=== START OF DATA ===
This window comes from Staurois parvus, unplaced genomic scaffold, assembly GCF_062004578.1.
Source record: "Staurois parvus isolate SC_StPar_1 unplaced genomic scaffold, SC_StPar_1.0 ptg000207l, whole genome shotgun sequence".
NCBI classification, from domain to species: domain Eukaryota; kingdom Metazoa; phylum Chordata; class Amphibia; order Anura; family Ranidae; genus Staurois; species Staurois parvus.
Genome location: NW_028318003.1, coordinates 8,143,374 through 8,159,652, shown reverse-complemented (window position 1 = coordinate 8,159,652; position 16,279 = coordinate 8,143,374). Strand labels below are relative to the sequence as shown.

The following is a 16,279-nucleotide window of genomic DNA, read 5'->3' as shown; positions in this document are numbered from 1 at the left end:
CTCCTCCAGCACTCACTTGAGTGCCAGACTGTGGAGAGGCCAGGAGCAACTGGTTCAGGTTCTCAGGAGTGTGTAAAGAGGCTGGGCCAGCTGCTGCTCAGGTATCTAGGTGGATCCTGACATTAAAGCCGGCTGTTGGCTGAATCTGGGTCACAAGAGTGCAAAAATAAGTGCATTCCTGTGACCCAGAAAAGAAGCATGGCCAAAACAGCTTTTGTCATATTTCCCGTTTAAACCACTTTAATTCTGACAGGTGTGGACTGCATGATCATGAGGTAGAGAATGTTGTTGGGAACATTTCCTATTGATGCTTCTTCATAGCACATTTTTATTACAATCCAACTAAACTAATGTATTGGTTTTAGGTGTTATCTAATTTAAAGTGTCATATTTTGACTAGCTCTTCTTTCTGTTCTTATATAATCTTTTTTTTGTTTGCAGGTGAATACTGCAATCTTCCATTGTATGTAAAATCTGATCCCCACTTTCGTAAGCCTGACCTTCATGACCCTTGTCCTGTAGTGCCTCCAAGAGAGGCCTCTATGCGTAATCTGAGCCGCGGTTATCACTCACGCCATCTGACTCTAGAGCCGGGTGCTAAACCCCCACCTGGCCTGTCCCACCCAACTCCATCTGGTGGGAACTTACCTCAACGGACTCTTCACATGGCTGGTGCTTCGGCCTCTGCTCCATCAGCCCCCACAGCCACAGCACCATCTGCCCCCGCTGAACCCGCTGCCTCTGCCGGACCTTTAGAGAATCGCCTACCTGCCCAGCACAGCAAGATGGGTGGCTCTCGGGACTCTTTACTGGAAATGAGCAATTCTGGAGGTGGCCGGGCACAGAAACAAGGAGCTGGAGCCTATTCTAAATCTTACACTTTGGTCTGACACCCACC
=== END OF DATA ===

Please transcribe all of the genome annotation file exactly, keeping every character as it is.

This window comes from Staurois parvus, unplaced genomic scaffold, assembly GCF_062004578.1.
Source record: "Staurois parvus isolate SC_StPar_1 unplaced genomic scaffold, SC_StPar_1.0 ptg000207l, whole genome shotgun sequence".
NCBI classification, from domain to species: domain Eukaryota; kingdom Metazoa; phylum Chordata; class Amphibia; order Anura; family Ranidae; genus Staurois; species Staurois parvus.
Genome location: NW_028318003.1, coordinates 8,143,374 through 8,159,652, shown reverse-complemented (window position 1 = coordinate 8,159,652; position 16,279 = coordinate 8,143,374). Strand labels below are relative to the sequence as shown.

The following is a 16,279-nucleotide window of genomic DNA, read 5'->3' as shown; positions in this document are numbered from 1 at the left end:
CTCCTCCAGCACTCACTTGAGTGCCAGACTGTGGAGAGGCCAGGAGCAACTGGTTCAGGTTCTCAGGAGTGTGTAAAGAGGCTGGGCCAGCTGCTGCTCAGGTATCTAGGTGGATCCTGACATTAAAGCCGGCTGTTGGCTGAATCTGGGTCACAAGAGTGCAAAAATAAGTGCATTCCTGTGACCCAGAAAAGAAGCATGGCCAAAACAGCTTTTGTCATATTTCCCGTTTAAACCACTTTAATTCTGACAGGTGTGGACTGCATGATCATGAGGTAGAGAATGTTGTTGGGAACATTTCCTATTGATGCTTCTTCATAGCACATTTTTATTACAATCCAACTAAACTAATGTATTGGTTTTAGGTGTTATCTAATTTAAAGTGTCATATTTTGACTAGCTCTTCTTTCTGTTCTTATATAATCTTTTTTTTGTTTGCAGGTGAATACTGCAATCTTCCATTGTATGTAAAATCTGATCCCCACTTTCGTAAGCCTGACCTTCATGACCCTTGTCCTGTAGTGCCTCCAAGAGAGGCCTCTATGCGTAATCTGAGCCGCGGTTATCACTCACGCCATCTGACTCTAGAGCCGGGTGCTAAACCCCCACCTGGCCTGTCCCACCCAACTCCATCTGGTGGGAACTTACCTCAACGGACTCTTCACATGGCTGGTGCTTCGGCCTCTGCTCCATCAGCCCCCACAGCCACAGCACCATCTGCCCCCGCTGAACCCGCTGCCTCTGCCGGACCTTTAGAGAATCGCCTACCTGCCCAGCACAGCAAGATGGGTGGCTCTCGGGACTCTTTACTGGAAATGAGCAATTCTGGAGGTGGCCGGGCACAGAAACAAGGAGCTGGAGCCTATTCTAAATCTTACACTTTGGTCTGACACCCACC